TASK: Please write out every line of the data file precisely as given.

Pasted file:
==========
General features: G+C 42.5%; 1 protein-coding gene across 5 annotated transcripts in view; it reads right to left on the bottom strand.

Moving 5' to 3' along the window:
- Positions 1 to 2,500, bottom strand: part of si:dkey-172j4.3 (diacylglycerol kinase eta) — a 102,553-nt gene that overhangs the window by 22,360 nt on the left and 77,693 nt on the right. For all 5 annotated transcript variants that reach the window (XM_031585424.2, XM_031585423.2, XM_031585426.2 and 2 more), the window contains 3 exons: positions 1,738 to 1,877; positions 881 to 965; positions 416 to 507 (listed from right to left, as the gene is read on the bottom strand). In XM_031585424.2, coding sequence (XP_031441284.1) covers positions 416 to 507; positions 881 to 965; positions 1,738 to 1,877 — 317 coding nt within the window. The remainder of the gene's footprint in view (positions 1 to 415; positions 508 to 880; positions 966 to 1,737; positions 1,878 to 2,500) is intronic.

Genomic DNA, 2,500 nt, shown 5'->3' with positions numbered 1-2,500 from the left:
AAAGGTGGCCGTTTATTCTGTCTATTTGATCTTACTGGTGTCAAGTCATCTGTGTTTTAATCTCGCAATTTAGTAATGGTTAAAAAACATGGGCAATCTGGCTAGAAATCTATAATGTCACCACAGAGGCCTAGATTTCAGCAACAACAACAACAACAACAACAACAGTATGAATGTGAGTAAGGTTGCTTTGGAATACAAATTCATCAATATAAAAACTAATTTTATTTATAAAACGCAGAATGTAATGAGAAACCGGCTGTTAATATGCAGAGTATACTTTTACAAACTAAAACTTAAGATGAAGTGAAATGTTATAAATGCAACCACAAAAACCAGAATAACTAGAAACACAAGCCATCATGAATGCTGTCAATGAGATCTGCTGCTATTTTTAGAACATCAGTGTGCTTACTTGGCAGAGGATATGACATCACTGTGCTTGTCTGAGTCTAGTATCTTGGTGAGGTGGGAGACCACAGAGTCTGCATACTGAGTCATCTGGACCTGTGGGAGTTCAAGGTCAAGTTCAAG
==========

General features: G+C 42.5%; 1 protein-coding gene across 5 annotated transcripts in view; it reads right to left on the bottom strand.

Moving 5' to 3' along the window:
- Positions 1 to 2,500, bottom strand: part of si:dkey-172j4.3 (diacylglycerol kinase eta) — a 102,553-nt gene that overhangs the window by 22,360 nt on the left and 77,693 nt on the right. For all 5 annotated transcript variants that reach the window (XM_031585424.2, XM_031585423.2, XM_031585426.2 and 2 more), the window contains 3 exons: positions 1,738 to 1,877; positions 881 to 965; positions 416 to 507 (listed from right to left, as the gene is read on the bottom strand). In XM_031585424.2, coding sequence (XP_031441284.1) covers positions 416 to 507; positions 881 to 965; positions 1,738 to 1,877 — 317 coding nt within the window. The remainder of the gene's footprint in view (positions 1 to 415; positions 508 to 880; positions 966 to 1,737; positions 1,878 to 2,500) is intronic.

Genomic DNA, 2,500 nt, shown 5'->3' with positions numbered 1-2,500 from the left:
AAAGGTGGCCGTTTATTCTGTCTATTTGATCTTACTGGTGTCAAGTCATCTGTGTTTTAATCTCGCAATTTAGTAATGGTTAAAAAACATGGGCAATCTGGCTAGAAATCTATAATGTCACCACAGAGGCCTAGATTTCAGCAACAACAACAACAACAACAACAACAGTATGAATGTGAGTAAGGTTGCTTTGGAATACAAATTCATCAATATAAAAACTAATTTTATTTATAAAACGCAGAATGTAATGAGAAACCGGCTGTTAATATGCAGAGTATACTTTTACAAACTAAAACTTAAGATGAAGTGAAATGTTATAAATGCAACCACAAAAACCAGAATAACTAGAAACACAAGCCATCATGAATGCTGTCAATGAGATCTGCTGCTATTTTTAGAACATCAGTGTGCTTACTTGGCAGAGGATATGACATCACTGTGCTTGTCTGAGTCTAGTATCTTGGTGAGGTGGGAGACCACAGAGTCTGCATACTGAGTCATCTGGACCTGTGGGAGTTCAAGGTCAAGTTCAAG